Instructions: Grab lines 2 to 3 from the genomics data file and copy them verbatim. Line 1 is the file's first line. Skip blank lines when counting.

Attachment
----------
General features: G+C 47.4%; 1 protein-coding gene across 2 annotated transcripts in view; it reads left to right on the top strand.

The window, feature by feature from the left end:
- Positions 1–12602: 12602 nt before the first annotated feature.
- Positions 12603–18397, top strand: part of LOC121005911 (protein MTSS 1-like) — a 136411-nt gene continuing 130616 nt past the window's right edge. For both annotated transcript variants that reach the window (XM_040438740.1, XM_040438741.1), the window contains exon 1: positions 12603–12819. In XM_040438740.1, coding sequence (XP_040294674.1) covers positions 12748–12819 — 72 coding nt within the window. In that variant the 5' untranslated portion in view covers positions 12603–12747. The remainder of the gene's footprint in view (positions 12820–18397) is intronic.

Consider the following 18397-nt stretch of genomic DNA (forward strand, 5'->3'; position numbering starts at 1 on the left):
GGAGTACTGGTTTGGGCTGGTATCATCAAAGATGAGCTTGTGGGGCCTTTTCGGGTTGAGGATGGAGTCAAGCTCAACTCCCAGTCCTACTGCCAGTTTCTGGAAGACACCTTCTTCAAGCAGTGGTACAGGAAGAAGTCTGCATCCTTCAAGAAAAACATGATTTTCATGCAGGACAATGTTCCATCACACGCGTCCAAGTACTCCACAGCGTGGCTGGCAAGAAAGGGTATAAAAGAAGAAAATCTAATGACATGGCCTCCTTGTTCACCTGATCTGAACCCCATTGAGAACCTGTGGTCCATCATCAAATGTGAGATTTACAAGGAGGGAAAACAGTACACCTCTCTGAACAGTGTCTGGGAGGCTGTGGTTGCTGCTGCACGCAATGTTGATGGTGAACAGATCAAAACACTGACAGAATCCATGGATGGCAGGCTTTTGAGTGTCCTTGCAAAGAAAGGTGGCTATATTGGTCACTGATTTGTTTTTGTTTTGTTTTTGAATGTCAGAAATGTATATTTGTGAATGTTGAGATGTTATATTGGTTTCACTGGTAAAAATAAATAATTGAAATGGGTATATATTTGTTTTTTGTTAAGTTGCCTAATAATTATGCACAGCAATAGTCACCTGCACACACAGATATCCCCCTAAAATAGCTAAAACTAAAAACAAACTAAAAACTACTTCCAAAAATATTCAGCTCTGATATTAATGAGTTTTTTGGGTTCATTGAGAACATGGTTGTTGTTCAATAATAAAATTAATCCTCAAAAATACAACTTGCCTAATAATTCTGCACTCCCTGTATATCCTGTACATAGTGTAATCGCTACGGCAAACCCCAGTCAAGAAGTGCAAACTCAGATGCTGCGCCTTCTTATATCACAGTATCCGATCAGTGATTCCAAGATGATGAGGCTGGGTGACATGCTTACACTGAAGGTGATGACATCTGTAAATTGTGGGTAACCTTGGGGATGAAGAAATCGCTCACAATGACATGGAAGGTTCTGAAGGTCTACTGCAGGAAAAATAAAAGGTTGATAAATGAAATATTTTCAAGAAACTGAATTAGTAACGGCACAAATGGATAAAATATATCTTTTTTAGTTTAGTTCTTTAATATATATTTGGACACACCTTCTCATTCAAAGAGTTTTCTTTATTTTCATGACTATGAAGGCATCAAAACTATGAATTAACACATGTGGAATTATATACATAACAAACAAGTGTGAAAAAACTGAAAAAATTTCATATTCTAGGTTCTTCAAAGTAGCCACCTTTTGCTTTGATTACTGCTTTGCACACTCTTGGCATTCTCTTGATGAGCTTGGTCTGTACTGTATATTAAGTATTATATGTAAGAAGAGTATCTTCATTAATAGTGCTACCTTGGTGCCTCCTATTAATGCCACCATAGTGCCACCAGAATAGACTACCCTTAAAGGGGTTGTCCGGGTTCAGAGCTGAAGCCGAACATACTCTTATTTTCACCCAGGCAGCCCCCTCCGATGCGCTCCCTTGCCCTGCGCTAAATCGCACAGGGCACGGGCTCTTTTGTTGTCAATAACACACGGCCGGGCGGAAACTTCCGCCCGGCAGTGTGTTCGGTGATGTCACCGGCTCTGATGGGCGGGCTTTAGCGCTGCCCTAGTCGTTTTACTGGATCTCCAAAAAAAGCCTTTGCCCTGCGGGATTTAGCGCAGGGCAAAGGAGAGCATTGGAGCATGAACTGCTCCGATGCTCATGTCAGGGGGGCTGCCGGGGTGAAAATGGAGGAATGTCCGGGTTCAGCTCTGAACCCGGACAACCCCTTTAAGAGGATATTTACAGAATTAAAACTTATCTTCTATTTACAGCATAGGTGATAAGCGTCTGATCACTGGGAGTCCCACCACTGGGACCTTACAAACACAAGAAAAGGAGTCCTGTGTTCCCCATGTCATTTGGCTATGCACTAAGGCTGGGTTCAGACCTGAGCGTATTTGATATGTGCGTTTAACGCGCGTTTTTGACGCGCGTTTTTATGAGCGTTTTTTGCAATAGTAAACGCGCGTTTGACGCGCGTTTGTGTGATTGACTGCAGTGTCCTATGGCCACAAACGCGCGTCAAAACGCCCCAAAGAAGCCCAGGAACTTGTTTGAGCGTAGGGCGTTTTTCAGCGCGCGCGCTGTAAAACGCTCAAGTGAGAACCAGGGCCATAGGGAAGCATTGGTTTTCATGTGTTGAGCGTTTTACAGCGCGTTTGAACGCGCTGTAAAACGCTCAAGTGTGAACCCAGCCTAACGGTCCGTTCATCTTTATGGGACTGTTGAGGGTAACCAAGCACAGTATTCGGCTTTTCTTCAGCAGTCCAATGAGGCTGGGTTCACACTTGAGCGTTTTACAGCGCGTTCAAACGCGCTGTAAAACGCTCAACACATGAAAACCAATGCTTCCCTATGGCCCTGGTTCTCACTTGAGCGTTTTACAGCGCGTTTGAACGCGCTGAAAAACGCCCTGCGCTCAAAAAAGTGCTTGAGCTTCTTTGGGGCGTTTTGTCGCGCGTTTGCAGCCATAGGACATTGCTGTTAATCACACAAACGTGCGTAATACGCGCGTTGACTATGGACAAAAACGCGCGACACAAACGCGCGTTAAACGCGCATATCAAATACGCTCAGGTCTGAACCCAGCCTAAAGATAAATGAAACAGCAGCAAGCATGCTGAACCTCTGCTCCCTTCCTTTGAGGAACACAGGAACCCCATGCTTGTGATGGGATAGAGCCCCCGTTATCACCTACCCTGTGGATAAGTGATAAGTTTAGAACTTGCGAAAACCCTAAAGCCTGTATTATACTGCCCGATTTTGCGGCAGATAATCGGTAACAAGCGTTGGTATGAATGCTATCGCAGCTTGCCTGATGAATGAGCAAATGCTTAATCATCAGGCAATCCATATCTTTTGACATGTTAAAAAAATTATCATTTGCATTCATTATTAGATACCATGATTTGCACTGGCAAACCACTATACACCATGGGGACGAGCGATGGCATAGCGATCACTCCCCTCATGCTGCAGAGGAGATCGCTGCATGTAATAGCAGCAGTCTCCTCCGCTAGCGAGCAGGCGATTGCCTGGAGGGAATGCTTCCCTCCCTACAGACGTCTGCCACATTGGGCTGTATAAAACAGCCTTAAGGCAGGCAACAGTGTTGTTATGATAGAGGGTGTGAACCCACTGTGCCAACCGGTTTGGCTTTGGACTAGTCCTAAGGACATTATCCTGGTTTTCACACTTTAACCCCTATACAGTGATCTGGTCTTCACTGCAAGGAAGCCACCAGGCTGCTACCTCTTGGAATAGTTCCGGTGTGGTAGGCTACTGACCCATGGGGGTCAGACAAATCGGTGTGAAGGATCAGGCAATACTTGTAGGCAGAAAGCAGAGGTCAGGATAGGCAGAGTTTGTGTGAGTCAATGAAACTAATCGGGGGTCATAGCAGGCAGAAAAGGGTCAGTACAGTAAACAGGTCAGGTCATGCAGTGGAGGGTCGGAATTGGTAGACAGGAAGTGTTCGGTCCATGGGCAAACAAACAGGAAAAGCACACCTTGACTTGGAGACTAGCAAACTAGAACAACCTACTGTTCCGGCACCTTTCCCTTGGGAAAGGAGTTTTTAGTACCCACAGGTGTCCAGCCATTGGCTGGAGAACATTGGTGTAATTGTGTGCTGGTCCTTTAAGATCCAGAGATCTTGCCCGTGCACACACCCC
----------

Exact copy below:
The window, feature by feature from the left end:
- Positions 1–12602: 12602 nt before the first annotated feature.